Does Russia’s largest salmon farmer see something in an area deemed unsuitable for aquaculture?
The Primorsky in Russia, located between the Sea of Japan (East Sea) to the east and northeastern China (formerly Manchuria) to the west. Though it is home to Vladivostok, one of Russian Asia’s principal ports, is not the first place that comes to mind when thinking about salmon farming.
According to Brittanica, Primorsky’s climate “is influenced by the Pacific monsoon, with cold winters and almost constant northerly winds. Summer, with its onshore southeast winds, is wet and warm.” But RBC reports that Russian Aquaculture sees something different.
The publication writes that the company bought the rights to a 38-hectare site for fish farming site in the bay of Vityaz Hasan district for around EUR 0.9 million.
The salmon farmer has a 20 per-cent market share of the 100,000 tonnes-a-year Russian market. Its fish are grown in the Barents Sea, with conditions quite comparable to Finnmark, Norway.
In April, CEO Ilya Sosnov told SalmonBusiness that it had a 35,000 tonnes-a-year target by 2025.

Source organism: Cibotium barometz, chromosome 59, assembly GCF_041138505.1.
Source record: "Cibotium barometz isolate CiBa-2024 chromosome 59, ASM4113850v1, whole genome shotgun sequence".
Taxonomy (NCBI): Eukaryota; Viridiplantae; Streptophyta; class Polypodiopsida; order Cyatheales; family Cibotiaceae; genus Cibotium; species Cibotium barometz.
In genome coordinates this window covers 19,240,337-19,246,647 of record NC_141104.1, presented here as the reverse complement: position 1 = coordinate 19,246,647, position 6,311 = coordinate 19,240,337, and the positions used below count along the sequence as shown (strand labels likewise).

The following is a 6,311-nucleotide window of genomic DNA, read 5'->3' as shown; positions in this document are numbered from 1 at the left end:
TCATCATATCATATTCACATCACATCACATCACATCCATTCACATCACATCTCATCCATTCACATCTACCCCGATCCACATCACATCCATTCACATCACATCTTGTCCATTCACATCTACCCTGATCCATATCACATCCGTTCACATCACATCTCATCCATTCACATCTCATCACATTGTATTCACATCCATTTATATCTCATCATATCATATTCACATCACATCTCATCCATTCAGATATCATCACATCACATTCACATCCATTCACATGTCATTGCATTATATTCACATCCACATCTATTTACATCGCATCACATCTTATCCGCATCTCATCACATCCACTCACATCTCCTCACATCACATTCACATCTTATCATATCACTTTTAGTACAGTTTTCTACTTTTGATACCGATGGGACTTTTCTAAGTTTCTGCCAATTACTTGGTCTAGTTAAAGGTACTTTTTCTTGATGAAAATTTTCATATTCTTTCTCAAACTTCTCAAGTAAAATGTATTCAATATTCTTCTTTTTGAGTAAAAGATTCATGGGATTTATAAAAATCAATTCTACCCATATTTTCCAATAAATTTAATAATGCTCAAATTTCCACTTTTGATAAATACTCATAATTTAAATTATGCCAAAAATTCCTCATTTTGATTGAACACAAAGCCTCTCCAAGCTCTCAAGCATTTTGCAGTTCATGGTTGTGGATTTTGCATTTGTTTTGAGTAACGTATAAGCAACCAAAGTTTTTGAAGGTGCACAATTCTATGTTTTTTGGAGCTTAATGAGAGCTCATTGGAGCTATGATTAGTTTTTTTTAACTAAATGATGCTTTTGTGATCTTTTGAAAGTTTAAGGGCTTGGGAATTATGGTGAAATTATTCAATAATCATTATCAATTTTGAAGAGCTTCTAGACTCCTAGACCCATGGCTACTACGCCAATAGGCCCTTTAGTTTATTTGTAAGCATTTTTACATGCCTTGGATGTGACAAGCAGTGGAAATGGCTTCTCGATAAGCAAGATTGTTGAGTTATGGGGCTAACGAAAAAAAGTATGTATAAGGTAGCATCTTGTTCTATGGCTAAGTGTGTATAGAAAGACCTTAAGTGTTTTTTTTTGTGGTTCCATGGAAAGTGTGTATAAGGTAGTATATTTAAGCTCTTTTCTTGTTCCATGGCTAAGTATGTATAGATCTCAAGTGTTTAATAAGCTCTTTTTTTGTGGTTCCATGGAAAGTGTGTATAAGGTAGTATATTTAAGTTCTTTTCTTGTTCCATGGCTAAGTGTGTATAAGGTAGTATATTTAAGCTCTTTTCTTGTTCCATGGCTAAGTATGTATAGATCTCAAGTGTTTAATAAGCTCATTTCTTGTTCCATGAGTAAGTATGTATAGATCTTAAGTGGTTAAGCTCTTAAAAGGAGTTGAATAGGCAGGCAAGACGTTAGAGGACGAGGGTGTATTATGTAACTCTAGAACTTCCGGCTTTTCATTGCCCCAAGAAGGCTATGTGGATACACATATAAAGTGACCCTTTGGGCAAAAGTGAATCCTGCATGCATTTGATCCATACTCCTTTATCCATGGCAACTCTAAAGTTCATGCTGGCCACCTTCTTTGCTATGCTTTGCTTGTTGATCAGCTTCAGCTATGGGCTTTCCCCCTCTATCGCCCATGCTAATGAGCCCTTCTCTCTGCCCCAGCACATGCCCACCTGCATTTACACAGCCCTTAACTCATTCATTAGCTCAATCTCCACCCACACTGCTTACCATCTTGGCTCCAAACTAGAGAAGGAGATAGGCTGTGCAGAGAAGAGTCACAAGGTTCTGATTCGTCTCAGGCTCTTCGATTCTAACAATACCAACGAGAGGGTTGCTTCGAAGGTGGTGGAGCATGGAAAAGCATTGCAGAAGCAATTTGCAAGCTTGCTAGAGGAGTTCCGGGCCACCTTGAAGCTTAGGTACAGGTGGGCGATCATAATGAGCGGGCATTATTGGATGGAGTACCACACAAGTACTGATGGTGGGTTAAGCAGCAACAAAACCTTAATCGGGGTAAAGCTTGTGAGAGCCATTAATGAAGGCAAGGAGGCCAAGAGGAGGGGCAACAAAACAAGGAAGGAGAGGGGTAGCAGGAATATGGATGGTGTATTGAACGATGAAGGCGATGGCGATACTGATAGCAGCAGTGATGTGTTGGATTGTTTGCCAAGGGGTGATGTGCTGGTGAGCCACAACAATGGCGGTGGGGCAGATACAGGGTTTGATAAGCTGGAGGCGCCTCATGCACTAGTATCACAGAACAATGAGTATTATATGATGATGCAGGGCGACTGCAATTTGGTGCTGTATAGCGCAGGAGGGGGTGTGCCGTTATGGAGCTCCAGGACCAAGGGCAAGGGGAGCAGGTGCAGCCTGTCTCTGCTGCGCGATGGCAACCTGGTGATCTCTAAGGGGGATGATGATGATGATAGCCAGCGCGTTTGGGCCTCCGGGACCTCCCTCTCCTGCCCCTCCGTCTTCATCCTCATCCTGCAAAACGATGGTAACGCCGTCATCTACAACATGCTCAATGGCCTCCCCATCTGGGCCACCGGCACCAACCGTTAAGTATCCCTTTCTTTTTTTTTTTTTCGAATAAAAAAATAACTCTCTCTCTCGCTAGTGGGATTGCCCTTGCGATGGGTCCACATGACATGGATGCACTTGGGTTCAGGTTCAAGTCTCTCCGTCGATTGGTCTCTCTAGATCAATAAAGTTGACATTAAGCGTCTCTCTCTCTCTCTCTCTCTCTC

The Primorsky, with its high coast, and difficult to reach overgrown forest is a different beast than the Barents Sea.
The 19th-century Russian naval officer and explorer Vasily Babkin was the first person to map the Primorsky Territory coast between 1862 and 1863. Babkin discovered Gamow bay, which was then renamed in the honour of his steam frigate, the “Vityaz”.
“In the Far East, natural conditions are unfavourable due to the lack of bays and bays sheltered from the waves and winds. There are not many closed bays in the Far East, and the water temperature in the region is not very suitable for salmon cultivation: in winter it is too cold, as a result, production costs increase, and efficiency decreases,” explained Alexander Fomin, Executive Director of the Association of Fish Market Manufacturers and Trade Enterprises to RBC.
Sosnov confirmed the site to SalmonBusiness.
“It’s a test of a new site for salmon farming in the Russian far east. It’s too early to make any assumptions as we are only starting to plan our activities in the new area. Our core farming activities, however, will remain in Murmansk region,” he said.